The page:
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# Optimizing Meshes

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Hi guys,

Without BLOWING my mind, can someone gently introduce me to how you go about optimizing a mesh when rendering? I've heard of octrees and quadtrees and all kind of trees bar oak trees and I was wondering if these can be applied to a model 5000 faces in size, as that's how big my main character is in face sizes. When I say main character I mean the one all humanoids will derive from, so there might be a few on screen. Damn I'd only need 5 to be hitting 25000+ faces per frame yikes!

Clearly something else must happen. It musn't be a simple case of chucking out a 5000 face model all the time and I'm not tooooo comfortable modelling LODS although I might just have to learn.

Is there a practical mathematical or code algorithm that can do this? Thanks ;o)

(Please try to keep it simple and always remember I am grateful for every reply).

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Well other than the line.

Mesh->OptimizeInplace( D3DXMESHOPT_ATTRSORT | D3DXMESHOPT_COMPACT | D3DXMESHOPT_VERTEXCACHE, (DWORD*)MeshBuffer->GetBufferPointer(), 0, 0, 0);

My knowledge of how to optimize models is hazy. Having one mesh and lots of animation tracks (per instance) is a decent means of reducing memory consumption but does not lower the CPU to GPU passing involved.

In DX10 I imagine you can pass the model in once and then pass in coordinates and an animation value and make the geometry buffer "build" the instance on the GPU for you cutting down the load between the two devices alot. Although of course I have never done that or I would be more specific or say you can do that.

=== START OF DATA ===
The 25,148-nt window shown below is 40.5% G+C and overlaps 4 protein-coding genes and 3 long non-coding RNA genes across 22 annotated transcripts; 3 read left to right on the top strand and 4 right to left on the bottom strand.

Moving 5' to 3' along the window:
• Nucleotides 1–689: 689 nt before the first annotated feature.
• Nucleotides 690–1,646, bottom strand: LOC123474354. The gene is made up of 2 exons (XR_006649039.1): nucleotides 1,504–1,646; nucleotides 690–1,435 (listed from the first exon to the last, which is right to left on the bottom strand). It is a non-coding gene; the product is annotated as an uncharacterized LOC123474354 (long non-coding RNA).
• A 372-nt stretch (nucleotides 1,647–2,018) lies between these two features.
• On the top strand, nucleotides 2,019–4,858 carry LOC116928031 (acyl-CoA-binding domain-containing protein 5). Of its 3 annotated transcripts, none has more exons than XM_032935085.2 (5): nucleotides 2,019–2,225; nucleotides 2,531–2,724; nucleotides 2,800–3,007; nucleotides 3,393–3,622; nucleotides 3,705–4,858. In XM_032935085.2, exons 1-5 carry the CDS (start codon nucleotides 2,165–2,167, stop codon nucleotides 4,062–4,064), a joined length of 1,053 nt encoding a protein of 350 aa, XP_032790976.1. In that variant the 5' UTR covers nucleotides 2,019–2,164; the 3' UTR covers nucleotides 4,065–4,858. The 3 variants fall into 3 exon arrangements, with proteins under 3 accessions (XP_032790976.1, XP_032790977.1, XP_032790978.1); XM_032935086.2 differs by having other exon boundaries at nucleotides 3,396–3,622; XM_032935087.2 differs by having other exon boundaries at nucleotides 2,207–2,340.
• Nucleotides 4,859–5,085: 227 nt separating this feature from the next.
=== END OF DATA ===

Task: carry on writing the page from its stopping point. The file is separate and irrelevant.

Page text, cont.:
I am aware of a VCache being a good way to increase rendering speeds down to the DX SDK although I do not know how to use it for all mesh allocation as the DX SDK tutorials haunt my nightmares with their convoluted code. All I can do to help is recommend you give OptimizeInplace a read over on the MSDN. I will watch this thread to see if anyone gives better advice I can follow too :p

As for management trees I think they come down to optimizing calculations for LOD in terrain and shadow lighting calculations. The only other instance you might be thinking of is a management system for ignoring models and objects offscreen in all drawing calculations.

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Nice reply thanks! It triggered off some ideas new and old. I'm using my own format so no access to hard coded DX functions and stuff sadly. I wonder if I can run something on a vertex buffer from hard coded functions? Unlikely probably.

I was thinking of uploading one set of vertices onto the GPU and then transforming these for each model using those vertices. So for example I upload the full set for the humanoid class. Then when animating I do the animation (vertex position changing) on the GPU. But I *somehow* keep an unaltered copy of the vertices on the GPU so that each model applies its own transform to this 'reference' vertex list (am I talking carp again?) so only one set ever has to be copied across.